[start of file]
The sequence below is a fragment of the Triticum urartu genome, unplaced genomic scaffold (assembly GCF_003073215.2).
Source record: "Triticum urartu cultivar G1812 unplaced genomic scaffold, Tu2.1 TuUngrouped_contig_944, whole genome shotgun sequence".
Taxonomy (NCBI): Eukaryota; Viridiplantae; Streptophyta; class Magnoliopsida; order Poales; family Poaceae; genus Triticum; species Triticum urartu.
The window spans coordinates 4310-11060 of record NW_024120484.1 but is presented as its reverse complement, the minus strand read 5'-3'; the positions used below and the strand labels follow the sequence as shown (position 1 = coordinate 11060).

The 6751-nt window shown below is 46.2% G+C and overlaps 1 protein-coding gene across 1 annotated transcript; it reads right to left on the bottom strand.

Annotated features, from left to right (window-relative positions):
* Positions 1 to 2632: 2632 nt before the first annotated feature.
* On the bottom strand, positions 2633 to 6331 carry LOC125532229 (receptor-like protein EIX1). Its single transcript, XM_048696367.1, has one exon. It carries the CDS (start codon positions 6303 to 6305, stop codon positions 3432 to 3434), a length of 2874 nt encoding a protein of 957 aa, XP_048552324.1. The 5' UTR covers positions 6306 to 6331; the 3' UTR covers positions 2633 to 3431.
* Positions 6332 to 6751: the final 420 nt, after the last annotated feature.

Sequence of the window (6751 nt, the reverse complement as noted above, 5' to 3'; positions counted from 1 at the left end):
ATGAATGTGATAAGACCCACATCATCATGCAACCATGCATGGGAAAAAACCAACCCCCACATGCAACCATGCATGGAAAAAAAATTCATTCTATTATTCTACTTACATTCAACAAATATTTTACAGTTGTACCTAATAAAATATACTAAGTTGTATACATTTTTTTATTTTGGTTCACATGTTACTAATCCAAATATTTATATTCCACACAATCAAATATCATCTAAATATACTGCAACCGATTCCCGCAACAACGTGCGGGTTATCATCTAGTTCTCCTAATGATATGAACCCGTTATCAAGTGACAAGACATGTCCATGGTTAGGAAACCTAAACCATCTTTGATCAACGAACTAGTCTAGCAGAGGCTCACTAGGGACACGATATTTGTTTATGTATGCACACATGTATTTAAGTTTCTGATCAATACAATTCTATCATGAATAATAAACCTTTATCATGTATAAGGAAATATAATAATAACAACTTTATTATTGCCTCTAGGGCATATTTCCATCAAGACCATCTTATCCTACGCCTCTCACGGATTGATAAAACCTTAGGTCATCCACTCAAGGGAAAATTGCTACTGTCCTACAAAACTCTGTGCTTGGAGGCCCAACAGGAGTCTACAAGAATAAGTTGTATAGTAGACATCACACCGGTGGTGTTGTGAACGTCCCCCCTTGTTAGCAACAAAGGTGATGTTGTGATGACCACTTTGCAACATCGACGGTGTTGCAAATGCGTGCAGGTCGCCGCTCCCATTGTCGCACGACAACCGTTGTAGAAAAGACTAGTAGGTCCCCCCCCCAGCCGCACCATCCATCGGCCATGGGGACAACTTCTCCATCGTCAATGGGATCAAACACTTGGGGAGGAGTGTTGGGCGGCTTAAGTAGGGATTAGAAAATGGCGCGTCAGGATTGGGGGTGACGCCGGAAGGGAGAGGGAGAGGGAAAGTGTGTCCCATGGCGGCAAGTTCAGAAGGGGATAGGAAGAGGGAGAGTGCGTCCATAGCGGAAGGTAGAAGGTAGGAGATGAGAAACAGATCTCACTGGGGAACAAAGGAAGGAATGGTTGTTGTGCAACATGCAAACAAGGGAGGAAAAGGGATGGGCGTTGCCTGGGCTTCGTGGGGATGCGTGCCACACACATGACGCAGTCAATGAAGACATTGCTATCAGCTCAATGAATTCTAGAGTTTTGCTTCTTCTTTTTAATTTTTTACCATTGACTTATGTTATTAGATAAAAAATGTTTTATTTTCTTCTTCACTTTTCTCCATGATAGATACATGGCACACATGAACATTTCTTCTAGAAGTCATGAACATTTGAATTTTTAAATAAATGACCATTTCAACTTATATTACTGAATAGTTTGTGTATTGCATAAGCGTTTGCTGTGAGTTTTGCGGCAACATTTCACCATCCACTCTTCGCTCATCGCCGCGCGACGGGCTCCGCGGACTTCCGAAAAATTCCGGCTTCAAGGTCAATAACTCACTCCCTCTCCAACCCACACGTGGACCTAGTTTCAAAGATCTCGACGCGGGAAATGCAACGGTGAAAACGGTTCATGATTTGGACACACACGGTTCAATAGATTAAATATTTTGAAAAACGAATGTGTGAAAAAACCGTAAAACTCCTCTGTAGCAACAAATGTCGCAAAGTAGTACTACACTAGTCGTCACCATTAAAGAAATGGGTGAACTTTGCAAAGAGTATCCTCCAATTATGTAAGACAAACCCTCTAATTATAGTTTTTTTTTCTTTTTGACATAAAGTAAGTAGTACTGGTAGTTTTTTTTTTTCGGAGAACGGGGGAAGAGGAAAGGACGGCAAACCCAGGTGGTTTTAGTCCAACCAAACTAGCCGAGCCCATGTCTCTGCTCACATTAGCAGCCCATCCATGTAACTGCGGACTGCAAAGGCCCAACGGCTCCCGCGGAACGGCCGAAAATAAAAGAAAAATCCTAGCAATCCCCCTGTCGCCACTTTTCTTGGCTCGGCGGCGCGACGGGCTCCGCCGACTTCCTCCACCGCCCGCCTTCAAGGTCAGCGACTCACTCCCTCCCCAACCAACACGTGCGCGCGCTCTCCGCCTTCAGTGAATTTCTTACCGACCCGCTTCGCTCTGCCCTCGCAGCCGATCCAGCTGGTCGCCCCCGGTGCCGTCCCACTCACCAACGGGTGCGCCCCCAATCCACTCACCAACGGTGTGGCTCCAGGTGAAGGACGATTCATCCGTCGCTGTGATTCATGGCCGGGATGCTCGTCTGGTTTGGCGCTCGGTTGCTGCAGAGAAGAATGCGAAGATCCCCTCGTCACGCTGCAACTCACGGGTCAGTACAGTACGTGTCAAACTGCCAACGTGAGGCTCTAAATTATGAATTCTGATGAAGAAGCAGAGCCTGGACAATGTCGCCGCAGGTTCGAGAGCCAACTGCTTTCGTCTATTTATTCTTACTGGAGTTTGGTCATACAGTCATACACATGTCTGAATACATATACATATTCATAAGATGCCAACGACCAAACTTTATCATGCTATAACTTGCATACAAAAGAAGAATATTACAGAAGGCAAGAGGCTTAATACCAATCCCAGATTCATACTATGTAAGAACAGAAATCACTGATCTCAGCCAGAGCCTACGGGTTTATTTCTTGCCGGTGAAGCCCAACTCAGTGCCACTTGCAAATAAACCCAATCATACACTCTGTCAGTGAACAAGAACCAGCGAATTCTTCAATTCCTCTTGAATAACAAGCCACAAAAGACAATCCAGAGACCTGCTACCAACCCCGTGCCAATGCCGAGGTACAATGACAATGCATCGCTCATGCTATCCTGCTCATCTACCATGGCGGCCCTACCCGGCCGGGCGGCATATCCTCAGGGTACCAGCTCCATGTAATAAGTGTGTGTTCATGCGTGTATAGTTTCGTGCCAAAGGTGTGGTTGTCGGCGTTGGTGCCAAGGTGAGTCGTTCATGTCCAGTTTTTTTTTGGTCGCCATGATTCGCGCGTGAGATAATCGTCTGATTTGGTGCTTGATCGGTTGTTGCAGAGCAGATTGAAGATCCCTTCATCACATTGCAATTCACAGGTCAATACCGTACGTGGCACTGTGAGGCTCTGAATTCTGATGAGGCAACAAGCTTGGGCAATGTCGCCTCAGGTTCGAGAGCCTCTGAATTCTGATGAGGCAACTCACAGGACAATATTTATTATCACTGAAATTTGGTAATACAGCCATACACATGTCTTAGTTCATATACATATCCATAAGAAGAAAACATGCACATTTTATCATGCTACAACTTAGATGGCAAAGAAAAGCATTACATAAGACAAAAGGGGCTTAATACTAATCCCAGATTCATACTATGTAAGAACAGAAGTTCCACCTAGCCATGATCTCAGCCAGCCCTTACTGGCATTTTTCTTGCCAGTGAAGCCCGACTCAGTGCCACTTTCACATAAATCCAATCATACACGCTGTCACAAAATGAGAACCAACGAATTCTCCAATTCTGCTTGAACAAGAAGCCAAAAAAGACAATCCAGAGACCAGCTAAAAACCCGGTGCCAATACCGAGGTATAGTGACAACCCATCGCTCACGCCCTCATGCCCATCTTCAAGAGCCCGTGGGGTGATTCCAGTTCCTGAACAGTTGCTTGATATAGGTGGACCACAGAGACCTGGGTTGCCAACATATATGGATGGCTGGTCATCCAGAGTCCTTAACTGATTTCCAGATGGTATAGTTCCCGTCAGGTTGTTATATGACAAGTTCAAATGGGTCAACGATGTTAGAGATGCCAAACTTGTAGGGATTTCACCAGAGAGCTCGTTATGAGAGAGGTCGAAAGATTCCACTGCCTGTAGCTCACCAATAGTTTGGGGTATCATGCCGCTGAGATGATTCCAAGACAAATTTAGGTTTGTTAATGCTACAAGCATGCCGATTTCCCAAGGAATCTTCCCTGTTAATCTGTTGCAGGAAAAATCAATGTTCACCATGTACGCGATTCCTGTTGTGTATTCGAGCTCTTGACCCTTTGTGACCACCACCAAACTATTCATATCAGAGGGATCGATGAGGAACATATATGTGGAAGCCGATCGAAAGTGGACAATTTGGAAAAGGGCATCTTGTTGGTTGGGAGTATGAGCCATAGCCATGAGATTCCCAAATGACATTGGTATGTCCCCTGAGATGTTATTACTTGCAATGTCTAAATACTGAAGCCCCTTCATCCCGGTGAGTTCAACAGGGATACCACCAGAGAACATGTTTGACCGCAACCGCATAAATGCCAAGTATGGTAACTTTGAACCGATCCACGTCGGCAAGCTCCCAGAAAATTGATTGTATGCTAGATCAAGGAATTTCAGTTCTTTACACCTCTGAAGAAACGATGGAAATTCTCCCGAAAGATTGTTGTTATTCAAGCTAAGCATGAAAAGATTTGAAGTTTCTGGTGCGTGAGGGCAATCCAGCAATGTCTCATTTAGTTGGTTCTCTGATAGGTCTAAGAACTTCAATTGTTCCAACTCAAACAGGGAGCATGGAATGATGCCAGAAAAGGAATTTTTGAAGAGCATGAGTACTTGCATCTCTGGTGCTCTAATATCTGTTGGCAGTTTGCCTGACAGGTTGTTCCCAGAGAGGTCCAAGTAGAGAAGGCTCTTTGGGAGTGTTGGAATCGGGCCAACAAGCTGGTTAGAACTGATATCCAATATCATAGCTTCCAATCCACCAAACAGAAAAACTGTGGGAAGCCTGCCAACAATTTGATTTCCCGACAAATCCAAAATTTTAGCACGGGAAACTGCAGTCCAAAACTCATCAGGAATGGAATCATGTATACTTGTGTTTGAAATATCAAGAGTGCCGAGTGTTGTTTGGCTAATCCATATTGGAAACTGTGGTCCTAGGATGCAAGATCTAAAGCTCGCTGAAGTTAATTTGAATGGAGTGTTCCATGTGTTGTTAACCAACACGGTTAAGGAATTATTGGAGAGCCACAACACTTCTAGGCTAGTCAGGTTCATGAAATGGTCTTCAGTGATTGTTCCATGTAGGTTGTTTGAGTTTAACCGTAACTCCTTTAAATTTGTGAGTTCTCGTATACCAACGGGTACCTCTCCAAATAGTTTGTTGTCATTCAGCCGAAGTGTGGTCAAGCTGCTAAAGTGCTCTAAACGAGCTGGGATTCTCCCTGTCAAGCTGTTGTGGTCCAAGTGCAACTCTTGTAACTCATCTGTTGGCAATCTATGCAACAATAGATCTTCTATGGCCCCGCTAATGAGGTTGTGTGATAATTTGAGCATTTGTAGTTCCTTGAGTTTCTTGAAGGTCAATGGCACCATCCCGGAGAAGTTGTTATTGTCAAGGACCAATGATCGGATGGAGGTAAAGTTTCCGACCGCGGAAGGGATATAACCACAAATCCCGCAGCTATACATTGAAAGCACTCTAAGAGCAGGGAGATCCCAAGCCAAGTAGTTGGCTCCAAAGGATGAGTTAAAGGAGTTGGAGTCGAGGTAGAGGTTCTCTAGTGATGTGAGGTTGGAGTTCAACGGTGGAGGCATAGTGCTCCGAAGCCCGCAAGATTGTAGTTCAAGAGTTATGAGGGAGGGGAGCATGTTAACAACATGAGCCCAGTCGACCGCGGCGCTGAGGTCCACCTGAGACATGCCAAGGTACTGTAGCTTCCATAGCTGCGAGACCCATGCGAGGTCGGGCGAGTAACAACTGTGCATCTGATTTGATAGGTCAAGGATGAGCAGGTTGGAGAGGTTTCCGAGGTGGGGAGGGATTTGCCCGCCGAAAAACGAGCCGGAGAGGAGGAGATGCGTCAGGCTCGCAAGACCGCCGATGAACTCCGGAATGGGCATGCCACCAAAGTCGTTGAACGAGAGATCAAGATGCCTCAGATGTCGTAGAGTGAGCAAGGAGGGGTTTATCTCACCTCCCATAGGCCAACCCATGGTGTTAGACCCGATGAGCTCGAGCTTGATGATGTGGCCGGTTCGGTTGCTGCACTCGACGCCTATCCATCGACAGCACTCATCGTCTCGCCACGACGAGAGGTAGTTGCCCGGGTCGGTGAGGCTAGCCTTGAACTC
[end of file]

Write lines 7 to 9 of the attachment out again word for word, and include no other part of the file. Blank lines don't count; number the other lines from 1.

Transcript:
* Positions 1 to 2632: 2632 nt before the first annotated feature.
* On the bottom strand, positions 2633 to 6331 carry LOC125532229 (receptor-like protein EIX1). Its single transcript, XM_048696367.1, has one exon. It carries the CDS (start codon positions 6303 to 6305, stop codon positions 3432 to 3434), a length of 2874 nt encoding a protein of 957 aa, XP_048552324.1. The 5' UTR covers positions 6306 to 6331; the 3' UTR covers positions 2633 to 3431.
* Positions 6332 to 6751: the final 420 nt, after the last annotated feature.